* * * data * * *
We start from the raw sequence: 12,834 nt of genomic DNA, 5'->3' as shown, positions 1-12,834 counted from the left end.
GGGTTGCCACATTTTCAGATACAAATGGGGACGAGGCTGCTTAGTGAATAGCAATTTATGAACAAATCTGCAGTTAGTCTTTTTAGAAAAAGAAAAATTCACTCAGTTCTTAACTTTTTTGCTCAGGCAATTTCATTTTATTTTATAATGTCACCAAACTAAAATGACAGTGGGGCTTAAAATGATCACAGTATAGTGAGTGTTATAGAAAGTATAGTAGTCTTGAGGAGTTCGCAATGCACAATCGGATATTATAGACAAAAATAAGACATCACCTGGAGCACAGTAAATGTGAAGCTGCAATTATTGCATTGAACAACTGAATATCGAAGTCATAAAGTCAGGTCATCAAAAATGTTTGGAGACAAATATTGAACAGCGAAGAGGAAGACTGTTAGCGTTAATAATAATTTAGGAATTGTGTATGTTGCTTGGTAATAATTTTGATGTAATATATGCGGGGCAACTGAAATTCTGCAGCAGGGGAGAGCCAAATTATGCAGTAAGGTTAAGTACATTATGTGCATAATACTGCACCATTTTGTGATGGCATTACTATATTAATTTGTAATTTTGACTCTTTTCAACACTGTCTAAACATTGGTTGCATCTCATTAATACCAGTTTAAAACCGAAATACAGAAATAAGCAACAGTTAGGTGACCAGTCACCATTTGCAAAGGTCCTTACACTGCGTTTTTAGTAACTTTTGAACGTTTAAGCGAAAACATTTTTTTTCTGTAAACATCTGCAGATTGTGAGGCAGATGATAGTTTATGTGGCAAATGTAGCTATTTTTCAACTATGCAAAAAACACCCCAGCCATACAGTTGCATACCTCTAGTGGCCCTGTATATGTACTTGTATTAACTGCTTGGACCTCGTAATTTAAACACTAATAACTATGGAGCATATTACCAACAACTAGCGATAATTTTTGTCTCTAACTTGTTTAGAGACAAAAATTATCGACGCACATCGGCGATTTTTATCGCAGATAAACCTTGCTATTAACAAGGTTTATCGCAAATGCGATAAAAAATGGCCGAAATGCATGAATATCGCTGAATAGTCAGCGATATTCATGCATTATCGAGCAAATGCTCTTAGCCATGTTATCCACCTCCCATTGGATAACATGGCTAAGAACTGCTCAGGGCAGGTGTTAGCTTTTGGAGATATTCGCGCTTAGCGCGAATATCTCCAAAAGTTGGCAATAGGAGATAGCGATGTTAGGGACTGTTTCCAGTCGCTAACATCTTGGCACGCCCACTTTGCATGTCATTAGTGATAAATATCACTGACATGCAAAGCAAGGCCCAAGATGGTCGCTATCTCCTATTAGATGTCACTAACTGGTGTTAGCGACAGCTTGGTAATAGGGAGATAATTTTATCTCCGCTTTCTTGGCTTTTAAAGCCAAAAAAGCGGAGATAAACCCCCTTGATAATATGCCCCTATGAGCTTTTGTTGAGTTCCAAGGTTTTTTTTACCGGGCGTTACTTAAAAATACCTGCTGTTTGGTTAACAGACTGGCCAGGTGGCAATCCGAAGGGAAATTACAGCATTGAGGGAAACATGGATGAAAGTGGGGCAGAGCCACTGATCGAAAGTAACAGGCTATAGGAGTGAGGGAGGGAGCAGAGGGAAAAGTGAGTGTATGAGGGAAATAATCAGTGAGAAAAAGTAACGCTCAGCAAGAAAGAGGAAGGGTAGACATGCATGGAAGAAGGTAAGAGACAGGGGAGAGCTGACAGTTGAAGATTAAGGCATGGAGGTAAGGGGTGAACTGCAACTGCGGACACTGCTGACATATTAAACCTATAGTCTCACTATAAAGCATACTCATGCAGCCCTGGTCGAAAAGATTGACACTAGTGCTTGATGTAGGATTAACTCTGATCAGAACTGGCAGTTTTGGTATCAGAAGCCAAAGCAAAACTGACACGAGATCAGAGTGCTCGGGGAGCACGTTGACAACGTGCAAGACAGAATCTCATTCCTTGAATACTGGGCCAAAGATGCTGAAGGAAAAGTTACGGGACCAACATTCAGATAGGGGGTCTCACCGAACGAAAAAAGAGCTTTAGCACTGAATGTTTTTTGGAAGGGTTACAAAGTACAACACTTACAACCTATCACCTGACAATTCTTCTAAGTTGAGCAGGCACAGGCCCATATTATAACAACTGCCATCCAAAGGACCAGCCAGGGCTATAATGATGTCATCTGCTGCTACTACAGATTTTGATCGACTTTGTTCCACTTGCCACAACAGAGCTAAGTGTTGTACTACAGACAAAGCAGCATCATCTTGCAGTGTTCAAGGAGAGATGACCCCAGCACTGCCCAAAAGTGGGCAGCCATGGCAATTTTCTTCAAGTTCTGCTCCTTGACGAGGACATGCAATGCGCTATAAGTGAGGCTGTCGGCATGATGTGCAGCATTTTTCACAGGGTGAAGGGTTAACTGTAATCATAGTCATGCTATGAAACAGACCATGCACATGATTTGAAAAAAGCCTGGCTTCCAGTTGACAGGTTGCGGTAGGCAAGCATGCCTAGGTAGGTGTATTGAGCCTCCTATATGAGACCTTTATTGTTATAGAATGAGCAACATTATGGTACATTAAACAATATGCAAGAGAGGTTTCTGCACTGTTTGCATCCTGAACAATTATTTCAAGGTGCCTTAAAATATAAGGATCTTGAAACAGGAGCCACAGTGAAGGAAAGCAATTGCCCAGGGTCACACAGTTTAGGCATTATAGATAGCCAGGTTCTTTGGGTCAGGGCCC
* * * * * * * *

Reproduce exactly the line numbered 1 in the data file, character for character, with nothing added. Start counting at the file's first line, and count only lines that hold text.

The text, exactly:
We start from the raw sequence: 12,834 nt of genomic DNA, 5'->3' as shown, positions 1-12,834 counted from the left end.